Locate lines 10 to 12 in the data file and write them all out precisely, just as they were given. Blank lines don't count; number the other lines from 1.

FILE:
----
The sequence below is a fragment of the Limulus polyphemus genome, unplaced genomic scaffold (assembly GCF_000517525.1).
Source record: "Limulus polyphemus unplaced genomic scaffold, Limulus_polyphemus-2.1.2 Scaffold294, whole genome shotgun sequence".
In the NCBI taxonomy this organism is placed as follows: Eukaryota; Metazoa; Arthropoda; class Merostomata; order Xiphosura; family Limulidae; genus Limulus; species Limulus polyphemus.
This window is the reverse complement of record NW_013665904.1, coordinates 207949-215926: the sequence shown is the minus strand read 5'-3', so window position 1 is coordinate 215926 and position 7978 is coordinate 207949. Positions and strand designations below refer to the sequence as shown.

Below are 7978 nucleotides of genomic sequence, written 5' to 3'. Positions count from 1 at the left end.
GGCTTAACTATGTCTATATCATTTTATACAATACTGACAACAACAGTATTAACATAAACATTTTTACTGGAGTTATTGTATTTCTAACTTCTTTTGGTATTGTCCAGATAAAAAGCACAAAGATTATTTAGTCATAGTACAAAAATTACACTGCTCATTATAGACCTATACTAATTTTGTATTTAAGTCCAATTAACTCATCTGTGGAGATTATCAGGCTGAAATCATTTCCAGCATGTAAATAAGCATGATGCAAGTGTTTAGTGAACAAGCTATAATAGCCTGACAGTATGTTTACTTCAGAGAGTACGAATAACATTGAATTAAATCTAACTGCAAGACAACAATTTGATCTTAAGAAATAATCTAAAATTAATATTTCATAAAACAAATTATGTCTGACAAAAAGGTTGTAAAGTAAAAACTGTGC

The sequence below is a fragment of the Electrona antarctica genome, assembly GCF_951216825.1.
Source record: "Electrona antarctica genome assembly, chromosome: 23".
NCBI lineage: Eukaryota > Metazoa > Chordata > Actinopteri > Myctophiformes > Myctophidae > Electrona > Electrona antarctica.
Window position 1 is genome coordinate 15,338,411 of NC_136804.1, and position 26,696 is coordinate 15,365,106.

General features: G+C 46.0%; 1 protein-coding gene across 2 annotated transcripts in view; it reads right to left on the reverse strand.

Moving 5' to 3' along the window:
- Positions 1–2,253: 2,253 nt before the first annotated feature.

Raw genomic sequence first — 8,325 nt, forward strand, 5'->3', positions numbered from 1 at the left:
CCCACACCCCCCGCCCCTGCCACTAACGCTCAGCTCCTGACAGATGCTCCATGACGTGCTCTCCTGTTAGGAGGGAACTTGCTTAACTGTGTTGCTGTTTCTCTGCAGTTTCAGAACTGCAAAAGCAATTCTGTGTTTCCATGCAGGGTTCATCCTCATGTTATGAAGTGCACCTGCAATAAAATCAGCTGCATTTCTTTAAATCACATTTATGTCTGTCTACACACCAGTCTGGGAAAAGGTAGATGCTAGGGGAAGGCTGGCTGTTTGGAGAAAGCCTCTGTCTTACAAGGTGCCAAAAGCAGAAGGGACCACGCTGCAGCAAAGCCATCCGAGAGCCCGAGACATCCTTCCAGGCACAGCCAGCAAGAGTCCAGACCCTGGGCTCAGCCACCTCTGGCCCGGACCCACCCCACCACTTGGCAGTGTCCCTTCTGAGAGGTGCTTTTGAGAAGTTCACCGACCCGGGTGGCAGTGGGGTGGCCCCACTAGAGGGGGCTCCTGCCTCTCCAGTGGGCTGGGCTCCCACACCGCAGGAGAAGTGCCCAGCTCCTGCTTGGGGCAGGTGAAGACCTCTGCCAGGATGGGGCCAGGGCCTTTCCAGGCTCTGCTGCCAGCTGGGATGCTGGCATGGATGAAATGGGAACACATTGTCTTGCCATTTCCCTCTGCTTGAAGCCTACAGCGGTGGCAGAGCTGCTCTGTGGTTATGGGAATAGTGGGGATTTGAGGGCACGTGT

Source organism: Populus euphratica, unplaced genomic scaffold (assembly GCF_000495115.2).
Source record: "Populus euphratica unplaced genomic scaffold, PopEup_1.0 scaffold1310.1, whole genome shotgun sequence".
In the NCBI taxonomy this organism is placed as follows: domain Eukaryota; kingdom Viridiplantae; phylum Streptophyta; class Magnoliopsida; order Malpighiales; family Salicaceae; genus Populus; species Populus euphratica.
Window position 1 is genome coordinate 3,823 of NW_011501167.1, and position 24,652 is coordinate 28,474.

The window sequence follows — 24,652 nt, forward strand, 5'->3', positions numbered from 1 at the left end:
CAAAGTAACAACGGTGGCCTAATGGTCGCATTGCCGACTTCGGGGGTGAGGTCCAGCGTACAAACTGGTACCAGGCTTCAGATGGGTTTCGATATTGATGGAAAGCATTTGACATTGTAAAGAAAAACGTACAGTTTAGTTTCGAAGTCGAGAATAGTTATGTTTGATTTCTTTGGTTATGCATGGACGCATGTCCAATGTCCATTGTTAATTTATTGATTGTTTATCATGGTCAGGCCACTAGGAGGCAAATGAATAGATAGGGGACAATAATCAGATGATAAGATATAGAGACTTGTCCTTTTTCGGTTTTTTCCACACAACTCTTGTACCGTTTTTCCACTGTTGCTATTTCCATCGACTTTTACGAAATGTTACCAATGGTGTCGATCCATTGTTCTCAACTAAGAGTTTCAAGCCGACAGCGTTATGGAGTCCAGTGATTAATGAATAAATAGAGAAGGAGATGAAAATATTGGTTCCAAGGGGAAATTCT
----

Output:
Window position 1 is genome coordinate 15,338,411 of NC_136804.1, and position 26,696 is coordinate 15,365,106.

General features: G+C 46.0%; 1 protein-coding gene across 2 annotated transcripts in view; it reads right to left on the reverse strand.

Moving 5' to 3' along the window: